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Managing Poisonous Pasture Plants

By Luke Jorgensen, AAg, Range Management Extension Specialist, Humboldt

July 2021

There are many species of poisonous plants that grow in Saskatchewan. Sometimes, these plants can be a risk to your livestock. Knowing the risks and managing accordingly is important to make sure your livestock stay healthy.

Poisonous plants should be considered when coming up with a grazing plan. You are much more likely to come across poisonous plants in native pastures, but they can still be an issue near wetlands and on saline soils in tame fields. Some of the more common poisonous plants you might find in Saskatchewan include water hemlock, seaside arrowgrass, death camas, locoweed and milkvetch. Shrubs like Saskatoon and chokecherry can also poison livestock that are forced to graze them. It can be difficult to keep track of all the potentially poisonous plants in your pastures, but there is a list of the plants to look out for on page 57 of Managing Saskatchewan Rangelands. Identifying poisonous plants is an important skill that will help you manage the risk to your grazing livestock.

While toxic plants are quite common, livestock poisonings are rare. This is because livestock tend to avoid eating poisonous plants when they have other options available. The best way to reduce the risk to your livestock is to make sure there is plenty of good forage available in your pastures. This is a smart practice for many other reasons, but it's especially important if you know there are toxic plants present.

Water Hemlock
Water hemlock growing in a pasture

Grazing time is another thing to consider when managing for toxic plants. Seaside arrowgrass, for example, grows faster in the spring compared to the species around it, so waiting to graze until later in the season can reduce the risk. Livestock are also more likely to eat poisonous plants when moved on to a fresh pasture, especially if they are hungry. Ensure your livestock are well-fed before moving them to a pasture with toxic plants to reduce the risk of poisoning.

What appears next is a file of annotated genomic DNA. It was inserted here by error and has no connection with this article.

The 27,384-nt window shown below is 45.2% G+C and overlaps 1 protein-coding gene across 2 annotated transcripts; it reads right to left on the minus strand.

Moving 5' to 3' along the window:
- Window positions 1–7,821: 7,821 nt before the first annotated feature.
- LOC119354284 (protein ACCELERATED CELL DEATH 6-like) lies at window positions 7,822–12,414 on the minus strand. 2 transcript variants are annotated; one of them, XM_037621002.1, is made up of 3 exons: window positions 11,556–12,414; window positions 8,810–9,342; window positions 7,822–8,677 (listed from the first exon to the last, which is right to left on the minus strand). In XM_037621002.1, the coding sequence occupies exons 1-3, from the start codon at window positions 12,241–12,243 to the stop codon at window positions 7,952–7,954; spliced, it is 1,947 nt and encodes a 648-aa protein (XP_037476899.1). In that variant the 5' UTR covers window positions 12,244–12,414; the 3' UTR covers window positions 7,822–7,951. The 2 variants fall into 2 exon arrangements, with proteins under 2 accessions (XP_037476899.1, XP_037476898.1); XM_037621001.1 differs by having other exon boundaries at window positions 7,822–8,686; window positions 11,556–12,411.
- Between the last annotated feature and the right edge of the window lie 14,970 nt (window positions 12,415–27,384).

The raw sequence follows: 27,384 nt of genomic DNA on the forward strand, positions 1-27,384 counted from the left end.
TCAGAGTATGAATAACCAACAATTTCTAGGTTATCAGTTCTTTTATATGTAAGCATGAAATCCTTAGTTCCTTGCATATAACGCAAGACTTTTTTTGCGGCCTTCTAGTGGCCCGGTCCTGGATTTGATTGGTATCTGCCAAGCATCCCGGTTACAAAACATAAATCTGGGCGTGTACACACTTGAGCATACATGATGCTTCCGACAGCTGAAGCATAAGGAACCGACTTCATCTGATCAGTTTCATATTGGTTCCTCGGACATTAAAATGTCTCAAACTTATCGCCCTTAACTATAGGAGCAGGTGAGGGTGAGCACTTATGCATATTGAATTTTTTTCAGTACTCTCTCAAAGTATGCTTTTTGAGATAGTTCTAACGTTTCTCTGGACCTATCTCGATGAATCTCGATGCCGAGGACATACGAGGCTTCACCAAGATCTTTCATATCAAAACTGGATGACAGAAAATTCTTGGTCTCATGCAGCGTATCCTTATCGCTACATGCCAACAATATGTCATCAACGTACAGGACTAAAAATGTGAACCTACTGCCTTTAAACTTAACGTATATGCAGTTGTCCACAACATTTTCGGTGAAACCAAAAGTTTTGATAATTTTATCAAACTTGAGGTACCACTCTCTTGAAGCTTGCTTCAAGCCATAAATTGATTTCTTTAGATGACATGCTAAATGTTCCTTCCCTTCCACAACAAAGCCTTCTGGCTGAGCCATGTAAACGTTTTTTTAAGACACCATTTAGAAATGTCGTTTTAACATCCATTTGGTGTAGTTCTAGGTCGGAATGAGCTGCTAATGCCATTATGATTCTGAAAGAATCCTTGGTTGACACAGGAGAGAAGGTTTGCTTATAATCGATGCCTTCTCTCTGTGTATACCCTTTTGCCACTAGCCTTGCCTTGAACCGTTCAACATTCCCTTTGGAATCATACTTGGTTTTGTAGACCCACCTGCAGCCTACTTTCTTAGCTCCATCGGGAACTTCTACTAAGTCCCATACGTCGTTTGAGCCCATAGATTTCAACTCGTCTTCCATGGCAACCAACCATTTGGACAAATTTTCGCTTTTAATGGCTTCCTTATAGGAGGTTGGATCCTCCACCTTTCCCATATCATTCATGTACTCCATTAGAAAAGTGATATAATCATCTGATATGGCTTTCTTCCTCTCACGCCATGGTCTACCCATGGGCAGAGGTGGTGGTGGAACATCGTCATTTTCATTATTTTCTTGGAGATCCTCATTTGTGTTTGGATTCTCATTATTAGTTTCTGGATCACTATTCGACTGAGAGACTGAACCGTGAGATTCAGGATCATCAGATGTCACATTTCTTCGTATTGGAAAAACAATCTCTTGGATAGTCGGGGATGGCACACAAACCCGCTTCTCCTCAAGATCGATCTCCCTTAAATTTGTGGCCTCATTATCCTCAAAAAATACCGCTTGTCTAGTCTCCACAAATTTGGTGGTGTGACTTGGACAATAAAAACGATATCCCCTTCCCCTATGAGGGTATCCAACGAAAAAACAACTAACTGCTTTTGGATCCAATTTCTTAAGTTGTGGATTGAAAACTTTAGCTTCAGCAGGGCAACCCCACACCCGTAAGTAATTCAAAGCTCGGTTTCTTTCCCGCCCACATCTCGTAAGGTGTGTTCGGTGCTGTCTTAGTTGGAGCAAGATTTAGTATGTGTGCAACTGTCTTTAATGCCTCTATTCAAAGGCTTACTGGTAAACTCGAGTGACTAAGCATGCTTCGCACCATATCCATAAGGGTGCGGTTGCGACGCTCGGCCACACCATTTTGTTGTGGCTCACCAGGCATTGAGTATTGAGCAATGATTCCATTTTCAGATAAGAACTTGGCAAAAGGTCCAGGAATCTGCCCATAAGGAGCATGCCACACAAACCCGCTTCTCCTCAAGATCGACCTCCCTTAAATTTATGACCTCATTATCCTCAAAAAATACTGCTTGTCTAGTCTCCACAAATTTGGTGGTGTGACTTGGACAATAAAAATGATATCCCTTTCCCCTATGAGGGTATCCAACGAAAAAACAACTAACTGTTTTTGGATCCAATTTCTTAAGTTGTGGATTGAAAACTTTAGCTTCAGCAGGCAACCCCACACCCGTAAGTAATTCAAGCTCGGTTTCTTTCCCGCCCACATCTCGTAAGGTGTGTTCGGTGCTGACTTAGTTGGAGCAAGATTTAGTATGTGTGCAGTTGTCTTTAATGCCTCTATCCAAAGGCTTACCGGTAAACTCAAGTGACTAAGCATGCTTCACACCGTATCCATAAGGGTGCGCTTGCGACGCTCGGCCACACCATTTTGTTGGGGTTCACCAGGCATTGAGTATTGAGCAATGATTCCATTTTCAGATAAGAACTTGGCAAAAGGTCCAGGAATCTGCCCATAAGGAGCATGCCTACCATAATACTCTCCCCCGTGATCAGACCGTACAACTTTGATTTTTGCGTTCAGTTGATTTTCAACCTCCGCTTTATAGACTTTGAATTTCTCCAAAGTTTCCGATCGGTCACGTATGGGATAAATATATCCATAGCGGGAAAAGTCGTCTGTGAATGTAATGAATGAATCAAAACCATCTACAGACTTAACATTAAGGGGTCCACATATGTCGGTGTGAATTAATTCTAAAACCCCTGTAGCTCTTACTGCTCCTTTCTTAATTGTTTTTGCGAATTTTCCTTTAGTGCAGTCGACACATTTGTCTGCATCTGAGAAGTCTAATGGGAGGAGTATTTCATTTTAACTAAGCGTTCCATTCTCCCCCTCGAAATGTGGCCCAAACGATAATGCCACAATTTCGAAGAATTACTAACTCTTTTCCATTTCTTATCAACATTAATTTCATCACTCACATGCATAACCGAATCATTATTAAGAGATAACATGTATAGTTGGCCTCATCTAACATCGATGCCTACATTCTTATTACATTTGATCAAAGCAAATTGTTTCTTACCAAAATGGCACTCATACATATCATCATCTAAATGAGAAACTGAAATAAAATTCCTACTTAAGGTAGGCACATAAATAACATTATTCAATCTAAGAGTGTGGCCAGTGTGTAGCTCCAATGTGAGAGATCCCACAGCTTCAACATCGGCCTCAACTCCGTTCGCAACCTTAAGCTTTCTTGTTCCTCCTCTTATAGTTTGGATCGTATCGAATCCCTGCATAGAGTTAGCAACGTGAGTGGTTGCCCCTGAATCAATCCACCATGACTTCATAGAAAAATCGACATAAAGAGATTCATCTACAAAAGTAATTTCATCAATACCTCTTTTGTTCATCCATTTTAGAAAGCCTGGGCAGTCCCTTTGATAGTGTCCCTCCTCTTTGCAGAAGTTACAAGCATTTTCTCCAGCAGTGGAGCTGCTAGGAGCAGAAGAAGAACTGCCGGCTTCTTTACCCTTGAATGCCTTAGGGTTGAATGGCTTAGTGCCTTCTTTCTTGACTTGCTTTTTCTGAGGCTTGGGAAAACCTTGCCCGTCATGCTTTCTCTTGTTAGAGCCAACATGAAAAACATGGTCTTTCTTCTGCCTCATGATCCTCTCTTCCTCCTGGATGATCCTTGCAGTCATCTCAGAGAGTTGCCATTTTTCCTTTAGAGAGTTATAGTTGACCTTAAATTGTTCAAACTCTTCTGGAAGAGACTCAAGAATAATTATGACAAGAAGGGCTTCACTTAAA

One last consideration is your mineral program. Some toxic plants accumulate salts, which can make them more appealing to livestock who are missing something in their diet. Therefore, a good mineral program can help prevent your animals from eating things they shouldn't.

The symptoms of poisoning can present as anything from reduced animal performance to convulsions and mortality. You should consult your veterinarian if you lose any animals or suspect your livestock have been poisoned. Stock Poisoning Plants of Western Canada is an excellent resource to help identify toxic plants in your pasture, as well as the signs of poisoning and the grazing conditions that make issues with toxic plants more likely.

Poisonous pasture plants are something to be aware of when making management decisions, but, if managed right, they usually don't cause any problems. For help identifying and managing for toxic plants in your pastures, call the Agriculture Knowledge Centre at 1-866-457-8377.